thank-you for being there. thank-you for being part of my circle. i couldn't have made it through this year without you.
in honor of this anniversary, i want to offer a little something more than words. leave me a comment on this post and be entered into a drawing for something fabulous, made by me. i'll draw the lucky name on november 27, the anniversary of my surgery. this idea came from another blogger and thought it would be fun!
there are so many things i didn't know when i wrote this, one year ago. i still had some innocence. i still had respect for my surgeon from before, nearly eight years ago now. i didn't know the truth about phyllodes sarcoma, my turnip's medical name. i walked through the world thinking i was safe, that it was nothing, just a tumor.
and what is a tumor, actually? well, it is cancer.
a tumor is a tent revival of rogue cells. maverick cells, really. normal, sensible cells of the body that turn crazy, get excited, then clump together and reproduce. in the case of a phyllodes sarcoma, they reproduce quickly, these tumors can grow from nothing to the size of a baseball in just a few months. it feels like they grow overnight.
after my first one years ago, which was thankfully on the benign end of the spectrum, my surgeon was very reassuring. he didn't even call it cancer. he patted my hand and told me what anyone would want to hear. he said i was more likely to win the lottery or be hit by lightening than to get another one of these very rare breast tumors.
a year ago today, i sure didn't feel like i won the lottery. being hit by lightening only hints at how surprised and blindsided i felt.
what i know now is much, much more about phyllodes sarcoma than the vast majority of general surgeons out there and probably most surgical oncologists as well. what i know now, is that if my surgeon had done his research, he would have gone in for a second surgery and taken more tissue. he would have had to get clear margins around the tumor, to prevent it's recurrence. my pathology report even spelled it out, that recurrence was a probability. not just possible, but probable! so yes, those sneaky rogue cells he left behind eventually re-grouped and formed another tumor, the turnip i have been writing about this year.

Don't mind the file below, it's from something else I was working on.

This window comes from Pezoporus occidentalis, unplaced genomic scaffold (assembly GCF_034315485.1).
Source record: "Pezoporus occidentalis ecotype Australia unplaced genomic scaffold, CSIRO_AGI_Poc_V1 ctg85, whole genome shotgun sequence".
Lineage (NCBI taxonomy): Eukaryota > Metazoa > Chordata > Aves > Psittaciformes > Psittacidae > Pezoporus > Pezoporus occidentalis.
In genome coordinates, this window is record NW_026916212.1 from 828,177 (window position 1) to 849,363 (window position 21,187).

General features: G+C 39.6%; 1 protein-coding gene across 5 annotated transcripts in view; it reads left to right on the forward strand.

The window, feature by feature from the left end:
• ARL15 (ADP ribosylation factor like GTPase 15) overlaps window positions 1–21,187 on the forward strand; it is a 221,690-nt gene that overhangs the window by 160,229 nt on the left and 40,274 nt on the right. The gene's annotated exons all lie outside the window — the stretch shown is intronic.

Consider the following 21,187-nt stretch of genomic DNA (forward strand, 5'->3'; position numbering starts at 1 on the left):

funny thing about those rogue cells, they took seven years to find each other, to re-group and start reproducing like crazy, but when they did? those cells were stronger than the first time. the second tumor wasn't benign, it was more aggressive. the second tumor was on it's way to being dangerous. that second tumor meant business.
i found both tumors because i touch my breasts. i know them, i examine them. i treasure my breasts and even though i don't have breast cancer in my family, i did self breast exams. most breast cancers can be caught early, most will not get to the dangerous point if treated early.
here is my advice for every woman:
- no woman is too young for breast cancer. don't be naive, do your self-exams. don't allow any doctor to brush you off, or minimize your risks, because you are under 40. phyllodes specifically, even though a rare cancer, is more commonly found in younger women.
- trust yourself. trust your gut and your instincts and your heart. doctors are not gods. don't take every first opinion, do your research as fearlessly as you can. find doctors you can trust.
- know your breasts. love your body and learn it's landscape. tune in to the changes in breast tissue through your cycle and always self-examine the same time very month, ideally 5-7 days after your period starts. if you don't have periods, just pick a date on the calender and do it on the same day every month, without fail.
please don't let yourself or any woman you love become one of the unlucky. practice self-love through regular exams. be brave, face any fears you have around cancer and take care of yourself. you are the only you there is and this world needs you.
what i know now is that catching breast cancer early is still the best hope we have. it's in your hands. our hands.
images found here. thank-you, maryam, for posting them.